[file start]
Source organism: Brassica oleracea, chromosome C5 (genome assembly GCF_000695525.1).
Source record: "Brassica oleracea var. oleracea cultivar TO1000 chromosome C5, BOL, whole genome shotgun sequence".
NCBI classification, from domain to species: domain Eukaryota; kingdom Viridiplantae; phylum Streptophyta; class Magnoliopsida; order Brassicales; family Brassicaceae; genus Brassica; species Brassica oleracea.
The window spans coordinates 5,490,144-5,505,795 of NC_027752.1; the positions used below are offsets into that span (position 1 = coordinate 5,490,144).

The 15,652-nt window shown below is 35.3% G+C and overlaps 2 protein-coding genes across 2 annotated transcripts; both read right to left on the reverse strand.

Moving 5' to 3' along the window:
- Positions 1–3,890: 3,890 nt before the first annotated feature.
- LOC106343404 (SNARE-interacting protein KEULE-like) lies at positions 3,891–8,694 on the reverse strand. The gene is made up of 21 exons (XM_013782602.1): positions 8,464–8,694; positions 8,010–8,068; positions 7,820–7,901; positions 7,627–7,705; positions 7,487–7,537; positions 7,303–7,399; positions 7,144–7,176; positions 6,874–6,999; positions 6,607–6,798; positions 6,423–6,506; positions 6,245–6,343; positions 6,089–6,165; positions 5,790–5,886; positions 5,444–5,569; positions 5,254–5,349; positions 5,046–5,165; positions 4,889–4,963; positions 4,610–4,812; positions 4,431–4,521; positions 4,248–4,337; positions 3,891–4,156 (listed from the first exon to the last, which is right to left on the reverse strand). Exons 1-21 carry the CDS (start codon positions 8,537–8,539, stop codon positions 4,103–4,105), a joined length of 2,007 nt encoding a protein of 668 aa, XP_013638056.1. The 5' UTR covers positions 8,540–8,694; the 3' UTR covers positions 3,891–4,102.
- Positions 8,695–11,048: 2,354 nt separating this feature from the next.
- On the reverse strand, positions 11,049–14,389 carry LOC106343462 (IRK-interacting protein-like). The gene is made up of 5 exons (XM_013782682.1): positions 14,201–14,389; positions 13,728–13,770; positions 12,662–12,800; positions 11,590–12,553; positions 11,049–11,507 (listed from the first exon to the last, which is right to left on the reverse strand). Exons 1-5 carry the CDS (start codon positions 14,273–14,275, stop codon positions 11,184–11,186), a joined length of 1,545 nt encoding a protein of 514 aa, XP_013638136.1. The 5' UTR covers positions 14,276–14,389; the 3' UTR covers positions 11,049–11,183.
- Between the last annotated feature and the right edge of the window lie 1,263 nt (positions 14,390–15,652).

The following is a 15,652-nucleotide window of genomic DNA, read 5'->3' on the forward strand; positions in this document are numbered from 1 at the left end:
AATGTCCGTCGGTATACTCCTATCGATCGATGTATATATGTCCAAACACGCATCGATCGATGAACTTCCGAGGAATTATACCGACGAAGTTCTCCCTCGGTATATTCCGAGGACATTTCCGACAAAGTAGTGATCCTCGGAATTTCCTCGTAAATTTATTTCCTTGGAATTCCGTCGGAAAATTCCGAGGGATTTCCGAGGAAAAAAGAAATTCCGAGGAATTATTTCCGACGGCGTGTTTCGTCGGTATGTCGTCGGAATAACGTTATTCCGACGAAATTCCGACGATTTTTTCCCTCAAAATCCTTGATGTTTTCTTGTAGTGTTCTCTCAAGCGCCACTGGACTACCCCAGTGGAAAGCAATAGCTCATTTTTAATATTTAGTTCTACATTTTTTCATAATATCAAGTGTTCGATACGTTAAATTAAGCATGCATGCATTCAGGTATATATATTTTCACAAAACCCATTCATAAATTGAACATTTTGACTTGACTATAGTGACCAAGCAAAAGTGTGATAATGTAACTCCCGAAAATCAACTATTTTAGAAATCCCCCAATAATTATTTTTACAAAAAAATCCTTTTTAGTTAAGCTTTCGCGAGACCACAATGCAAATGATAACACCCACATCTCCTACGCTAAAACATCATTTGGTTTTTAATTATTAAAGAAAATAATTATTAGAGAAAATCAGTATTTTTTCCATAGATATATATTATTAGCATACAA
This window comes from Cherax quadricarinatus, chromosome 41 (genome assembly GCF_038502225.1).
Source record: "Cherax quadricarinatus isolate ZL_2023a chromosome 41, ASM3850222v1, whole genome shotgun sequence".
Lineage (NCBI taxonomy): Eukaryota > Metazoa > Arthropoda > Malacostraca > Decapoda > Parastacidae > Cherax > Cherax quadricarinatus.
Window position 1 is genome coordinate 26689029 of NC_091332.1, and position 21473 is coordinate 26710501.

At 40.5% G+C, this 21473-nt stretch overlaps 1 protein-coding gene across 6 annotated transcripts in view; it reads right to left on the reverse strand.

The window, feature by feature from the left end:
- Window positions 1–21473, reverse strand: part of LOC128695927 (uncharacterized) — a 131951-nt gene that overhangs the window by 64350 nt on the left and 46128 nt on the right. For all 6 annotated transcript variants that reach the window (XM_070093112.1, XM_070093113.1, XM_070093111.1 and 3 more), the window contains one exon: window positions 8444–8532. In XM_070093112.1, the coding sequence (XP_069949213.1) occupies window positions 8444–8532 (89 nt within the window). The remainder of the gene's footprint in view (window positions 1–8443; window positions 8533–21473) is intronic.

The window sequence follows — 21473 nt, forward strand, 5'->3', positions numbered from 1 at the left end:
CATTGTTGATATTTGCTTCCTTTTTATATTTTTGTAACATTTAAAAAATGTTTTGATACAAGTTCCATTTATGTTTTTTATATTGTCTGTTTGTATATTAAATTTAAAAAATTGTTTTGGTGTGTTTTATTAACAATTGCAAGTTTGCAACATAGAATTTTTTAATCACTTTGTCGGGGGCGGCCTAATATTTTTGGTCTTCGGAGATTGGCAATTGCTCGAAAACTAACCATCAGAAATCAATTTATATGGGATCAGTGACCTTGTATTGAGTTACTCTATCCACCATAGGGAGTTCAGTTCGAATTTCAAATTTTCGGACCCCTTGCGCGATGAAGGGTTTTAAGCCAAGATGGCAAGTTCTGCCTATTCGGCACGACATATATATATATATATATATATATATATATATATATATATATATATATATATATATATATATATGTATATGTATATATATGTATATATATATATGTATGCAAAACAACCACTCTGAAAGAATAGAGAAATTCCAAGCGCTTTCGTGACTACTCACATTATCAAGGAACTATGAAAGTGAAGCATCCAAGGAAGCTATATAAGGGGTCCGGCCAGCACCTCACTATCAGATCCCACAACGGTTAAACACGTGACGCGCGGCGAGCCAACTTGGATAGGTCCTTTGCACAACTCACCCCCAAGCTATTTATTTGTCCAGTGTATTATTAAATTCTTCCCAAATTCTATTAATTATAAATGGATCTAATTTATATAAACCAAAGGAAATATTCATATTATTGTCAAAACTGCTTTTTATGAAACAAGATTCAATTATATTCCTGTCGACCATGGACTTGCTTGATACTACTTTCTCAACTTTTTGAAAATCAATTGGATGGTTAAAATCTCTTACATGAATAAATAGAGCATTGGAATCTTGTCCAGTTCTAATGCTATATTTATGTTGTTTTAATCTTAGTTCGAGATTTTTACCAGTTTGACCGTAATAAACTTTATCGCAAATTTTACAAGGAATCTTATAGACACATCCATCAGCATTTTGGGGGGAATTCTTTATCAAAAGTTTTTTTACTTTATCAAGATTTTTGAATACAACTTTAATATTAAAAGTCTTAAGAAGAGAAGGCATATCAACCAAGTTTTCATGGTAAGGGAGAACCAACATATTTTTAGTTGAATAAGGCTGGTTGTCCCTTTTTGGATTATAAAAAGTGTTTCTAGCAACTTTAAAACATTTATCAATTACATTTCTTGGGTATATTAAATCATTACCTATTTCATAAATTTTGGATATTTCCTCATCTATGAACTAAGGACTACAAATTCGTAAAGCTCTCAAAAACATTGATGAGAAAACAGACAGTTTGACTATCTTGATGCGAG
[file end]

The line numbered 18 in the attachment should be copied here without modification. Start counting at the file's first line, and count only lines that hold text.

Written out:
At 40.5% G+C, this 21473-nt stretch overlaps 1 protein-coding gene across 6 annotated transcripts in view; it reads right to left on the reverse strand.